“Melissa, put your hand over your mouth and leave it there for 5 minutes.”
The giggling of my classmates did not help.
My face aflame, I tried to make a joke out of the reprimand.
I clapped my hand to my mouth, the sting rivaling the verbal slap I’d just received from the teacher.
It was junior high preview day at my small, private school. The day the sixth graders got a taste of what the next year would be like. Multiple teachers, multiple classrooms, independence.
It was exciting and slightly scary. As was usual for me when I found myself in those circumstances, I was talking way too much.
The teacher, exasperated with my nonstop chatter, had had enough.
I don’t think I even realized what I was doing.
Speaking without thinking is a downfall of mine.
I’d like to believe that this is something I do less frequently now that I’m older…
However, something I witnessed the other day caused me to realize it’s still a problem.
“She’s a good girl; she just has a problem with cleaning up.”
I dreaded having a daughter.
Then Cora was born, and she healed me of some of those fears.
A recent interaction between a mother and daughter stopped me in my tracks and caused me to catch my breath.
Not blatant, but consistent.
Never is a compliment given without a negative accompaniment.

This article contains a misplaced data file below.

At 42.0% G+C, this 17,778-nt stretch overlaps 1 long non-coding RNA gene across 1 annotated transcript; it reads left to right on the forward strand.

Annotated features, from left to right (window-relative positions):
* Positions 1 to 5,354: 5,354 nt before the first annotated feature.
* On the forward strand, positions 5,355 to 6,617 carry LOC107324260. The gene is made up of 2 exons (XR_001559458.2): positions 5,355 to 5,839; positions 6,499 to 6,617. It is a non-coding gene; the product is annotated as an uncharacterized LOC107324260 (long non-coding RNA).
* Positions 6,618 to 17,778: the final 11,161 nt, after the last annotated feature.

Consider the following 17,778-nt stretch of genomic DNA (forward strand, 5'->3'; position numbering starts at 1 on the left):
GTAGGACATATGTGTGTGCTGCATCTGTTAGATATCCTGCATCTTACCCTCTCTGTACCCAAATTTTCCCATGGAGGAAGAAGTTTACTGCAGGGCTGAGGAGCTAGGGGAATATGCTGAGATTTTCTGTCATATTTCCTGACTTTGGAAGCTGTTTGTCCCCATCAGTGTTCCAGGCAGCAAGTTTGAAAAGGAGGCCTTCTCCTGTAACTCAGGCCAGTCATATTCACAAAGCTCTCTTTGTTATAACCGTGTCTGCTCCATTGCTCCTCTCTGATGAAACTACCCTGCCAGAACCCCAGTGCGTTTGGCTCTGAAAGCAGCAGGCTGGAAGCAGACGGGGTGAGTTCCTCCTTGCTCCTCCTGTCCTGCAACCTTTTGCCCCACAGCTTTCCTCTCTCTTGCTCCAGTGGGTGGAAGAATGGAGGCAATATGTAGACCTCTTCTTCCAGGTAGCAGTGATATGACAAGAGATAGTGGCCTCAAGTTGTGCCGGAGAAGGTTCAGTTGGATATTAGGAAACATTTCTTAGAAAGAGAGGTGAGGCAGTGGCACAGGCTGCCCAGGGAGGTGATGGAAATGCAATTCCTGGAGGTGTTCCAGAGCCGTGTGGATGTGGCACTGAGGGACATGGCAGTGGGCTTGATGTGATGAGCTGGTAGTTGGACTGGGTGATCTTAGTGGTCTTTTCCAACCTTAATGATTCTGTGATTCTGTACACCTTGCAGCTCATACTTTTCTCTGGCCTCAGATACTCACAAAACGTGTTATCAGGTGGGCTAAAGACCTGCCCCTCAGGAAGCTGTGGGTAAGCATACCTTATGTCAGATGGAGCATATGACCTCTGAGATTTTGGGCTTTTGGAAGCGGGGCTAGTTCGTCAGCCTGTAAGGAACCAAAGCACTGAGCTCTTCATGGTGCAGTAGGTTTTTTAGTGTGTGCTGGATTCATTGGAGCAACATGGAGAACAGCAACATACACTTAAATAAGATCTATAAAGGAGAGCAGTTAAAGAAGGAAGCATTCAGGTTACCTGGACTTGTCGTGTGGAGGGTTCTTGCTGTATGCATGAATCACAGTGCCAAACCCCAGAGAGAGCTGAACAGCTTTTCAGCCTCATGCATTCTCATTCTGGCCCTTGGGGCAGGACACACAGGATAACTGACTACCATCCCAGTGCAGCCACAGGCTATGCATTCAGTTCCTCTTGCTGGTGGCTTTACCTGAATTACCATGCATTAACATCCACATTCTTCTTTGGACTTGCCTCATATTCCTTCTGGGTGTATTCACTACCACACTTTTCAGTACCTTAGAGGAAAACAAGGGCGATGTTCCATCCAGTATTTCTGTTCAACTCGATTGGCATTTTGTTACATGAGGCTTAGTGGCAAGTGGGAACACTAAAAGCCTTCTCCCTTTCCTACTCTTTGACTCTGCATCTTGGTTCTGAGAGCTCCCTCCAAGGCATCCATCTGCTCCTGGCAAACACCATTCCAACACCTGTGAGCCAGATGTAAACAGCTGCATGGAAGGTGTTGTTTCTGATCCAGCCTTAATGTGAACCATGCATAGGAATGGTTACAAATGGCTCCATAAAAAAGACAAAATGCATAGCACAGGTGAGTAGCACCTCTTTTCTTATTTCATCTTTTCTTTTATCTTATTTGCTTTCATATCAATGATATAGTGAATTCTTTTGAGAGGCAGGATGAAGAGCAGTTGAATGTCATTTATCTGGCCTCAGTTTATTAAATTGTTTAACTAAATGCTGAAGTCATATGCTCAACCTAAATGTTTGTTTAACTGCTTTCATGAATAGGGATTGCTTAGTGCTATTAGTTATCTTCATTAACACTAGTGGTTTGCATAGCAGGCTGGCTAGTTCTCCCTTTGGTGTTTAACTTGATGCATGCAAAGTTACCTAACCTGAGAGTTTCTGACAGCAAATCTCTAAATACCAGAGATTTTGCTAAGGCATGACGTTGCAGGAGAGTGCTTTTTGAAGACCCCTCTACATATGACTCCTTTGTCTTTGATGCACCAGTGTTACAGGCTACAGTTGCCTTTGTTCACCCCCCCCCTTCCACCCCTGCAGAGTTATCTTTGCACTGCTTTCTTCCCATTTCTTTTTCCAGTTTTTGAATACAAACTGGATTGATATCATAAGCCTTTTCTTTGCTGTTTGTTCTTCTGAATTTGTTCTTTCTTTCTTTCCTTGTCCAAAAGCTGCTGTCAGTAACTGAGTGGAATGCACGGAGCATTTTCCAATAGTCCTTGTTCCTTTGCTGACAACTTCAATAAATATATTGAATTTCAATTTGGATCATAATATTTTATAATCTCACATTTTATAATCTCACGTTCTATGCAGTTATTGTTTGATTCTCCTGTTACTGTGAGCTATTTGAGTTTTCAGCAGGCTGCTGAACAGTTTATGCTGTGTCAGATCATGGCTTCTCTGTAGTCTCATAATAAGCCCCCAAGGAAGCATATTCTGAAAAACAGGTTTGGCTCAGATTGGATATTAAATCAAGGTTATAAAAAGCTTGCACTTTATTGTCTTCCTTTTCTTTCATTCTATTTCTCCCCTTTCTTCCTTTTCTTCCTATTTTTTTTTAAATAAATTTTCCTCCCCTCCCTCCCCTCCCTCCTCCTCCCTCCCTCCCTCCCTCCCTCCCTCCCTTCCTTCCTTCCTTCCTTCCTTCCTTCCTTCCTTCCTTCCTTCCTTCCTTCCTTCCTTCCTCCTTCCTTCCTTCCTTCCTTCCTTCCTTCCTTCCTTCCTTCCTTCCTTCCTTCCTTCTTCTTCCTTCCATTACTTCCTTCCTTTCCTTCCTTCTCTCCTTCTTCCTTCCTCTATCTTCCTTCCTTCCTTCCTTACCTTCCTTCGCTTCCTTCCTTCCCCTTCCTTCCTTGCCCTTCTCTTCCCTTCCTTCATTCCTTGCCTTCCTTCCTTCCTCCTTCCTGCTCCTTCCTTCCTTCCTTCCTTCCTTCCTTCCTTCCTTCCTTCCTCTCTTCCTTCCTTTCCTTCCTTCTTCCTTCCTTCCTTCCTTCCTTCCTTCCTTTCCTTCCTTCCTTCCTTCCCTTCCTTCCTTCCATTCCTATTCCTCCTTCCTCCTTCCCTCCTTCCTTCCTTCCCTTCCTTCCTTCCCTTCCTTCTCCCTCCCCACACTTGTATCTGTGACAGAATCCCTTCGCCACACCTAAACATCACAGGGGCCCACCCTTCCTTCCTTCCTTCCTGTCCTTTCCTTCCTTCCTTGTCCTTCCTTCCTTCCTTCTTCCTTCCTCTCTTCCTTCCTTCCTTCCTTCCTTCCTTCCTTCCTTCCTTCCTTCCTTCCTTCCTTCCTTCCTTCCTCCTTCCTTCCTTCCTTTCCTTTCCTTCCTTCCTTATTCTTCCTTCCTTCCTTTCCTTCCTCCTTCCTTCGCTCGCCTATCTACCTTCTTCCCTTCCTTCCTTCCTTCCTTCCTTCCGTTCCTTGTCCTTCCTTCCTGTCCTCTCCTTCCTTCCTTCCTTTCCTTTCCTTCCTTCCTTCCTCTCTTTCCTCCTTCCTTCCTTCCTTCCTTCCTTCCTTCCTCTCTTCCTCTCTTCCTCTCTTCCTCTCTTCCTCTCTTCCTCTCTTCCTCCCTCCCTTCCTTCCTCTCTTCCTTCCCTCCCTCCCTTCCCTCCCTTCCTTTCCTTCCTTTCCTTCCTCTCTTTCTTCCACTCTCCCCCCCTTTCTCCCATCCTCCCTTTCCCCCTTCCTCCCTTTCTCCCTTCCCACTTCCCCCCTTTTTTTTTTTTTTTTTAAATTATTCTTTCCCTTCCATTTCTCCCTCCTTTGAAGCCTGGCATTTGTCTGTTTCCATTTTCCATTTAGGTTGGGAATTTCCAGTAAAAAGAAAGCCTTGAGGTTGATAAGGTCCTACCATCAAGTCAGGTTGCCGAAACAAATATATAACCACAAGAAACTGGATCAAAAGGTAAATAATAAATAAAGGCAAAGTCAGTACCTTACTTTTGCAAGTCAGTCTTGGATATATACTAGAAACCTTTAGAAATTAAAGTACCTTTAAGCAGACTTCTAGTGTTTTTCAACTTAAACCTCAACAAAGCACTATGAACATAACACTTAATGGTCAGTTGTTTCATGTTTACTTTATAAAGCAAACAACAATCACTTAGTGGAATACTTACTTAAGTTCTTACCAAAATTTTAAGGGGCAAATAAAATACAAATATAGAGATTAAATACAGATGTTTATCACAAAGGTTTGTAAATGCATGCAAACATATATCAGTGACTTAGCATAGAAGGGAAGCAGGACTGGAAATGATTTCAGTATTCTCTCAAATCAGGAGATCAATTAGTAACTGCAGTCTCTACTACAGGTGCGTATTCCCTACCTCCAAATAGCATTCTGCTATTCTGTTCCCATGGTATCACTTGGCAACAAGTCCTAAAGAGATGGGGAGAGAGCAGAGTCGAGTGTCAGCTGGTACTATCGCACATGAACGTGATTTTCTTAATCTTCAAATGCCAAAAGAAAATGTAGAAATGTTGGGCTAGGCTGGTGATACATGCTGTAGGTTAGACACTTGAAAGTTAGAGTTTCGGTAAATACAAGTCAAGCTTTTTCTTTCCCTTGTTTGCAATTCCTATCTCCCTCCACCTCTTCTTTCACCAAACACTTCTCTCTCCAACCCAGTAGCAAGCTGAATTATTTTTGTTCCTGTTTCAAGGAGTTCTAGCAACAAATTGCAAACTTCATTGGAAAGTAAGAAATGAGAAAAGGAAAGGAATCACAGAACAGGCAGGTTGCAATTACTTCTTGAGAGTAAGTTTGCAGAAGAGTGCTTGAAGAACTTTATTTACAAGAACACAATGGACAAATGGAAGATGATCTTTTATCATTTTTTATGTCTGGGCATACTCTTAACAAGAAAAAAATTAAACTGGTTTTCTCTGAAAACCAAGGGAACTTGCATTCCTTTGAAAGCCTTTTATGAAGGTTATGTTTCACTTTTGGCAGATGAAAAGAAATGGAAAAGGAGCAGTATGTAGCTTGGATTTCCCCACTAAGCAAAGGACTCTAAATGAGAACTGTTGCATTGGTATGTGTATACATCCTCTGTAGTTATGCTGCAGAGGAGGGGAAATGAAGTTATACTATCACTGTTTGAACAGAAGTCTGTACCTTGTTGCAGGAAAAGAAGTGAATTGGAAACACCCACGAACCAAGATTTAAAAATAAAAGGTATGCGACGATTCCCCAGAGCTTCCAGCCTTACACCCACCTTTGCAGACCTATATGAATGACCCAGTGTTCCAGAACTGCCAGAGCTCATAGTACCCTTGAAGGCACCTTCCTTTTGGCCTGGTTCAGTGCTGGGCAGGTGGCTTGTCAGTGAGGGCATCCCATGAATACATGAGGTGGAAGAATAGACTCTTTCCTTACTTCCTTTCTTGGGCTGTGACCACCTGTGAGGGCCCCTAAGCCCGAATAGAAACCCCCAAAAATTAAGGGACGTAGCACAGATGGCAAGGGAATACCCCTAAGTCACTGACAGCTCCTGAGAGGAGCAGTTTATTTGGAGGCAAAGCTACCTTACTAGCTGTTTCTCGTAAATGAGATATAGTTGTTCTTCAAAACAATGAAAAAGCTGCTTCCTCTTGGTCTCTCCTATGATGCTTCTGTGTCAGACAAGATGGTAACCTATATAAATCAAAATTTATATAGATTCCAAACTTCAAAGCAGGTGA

Oblivious to the whittling down of her daughter’s spirit, this mother airs her frustration in front of others.
What made it the worse is that I can see myself standing at the mouth to this same path.
“Cora’s cute, but she can tend to be bossy.”
“Cora’s so affectionate, but she doesn’t know how to be quiet.”
On and on it goes; as if I’m afraid to over inflate my child’s self-worth.
Shame versus Instruction
I do not write these things to shame you, but to admonish you as my beloved children. 1 Corinthians 4:14
As parents, ministry leaders, supervisors, whatever your role of leadership, our job is to provide training and guidance to those beneath us.
This can be done through shame, or through instruction.
I can pick apart the things in my daughter that frustrate or annoy me:
By highlighting them in front of others.
By scolding her incessantly.
By ridiculing her.
Or I can gently, graciously choose to instruct her in the ways of God:
By highlighting her giftings and talents in front of others.
By praising her incessantly.
By offering Biblical solutions for areas that prove to be more difficult for her.
I’m sure that teacher didn’t intend to cause me the pain she did; later I found her to be a caring, thoughtful woman. She was probably just overwhelmed by a classroom full of young, hyper students and I was the squeaky wheel.
She spoke without thinking.
She chose to shame instead of instruct.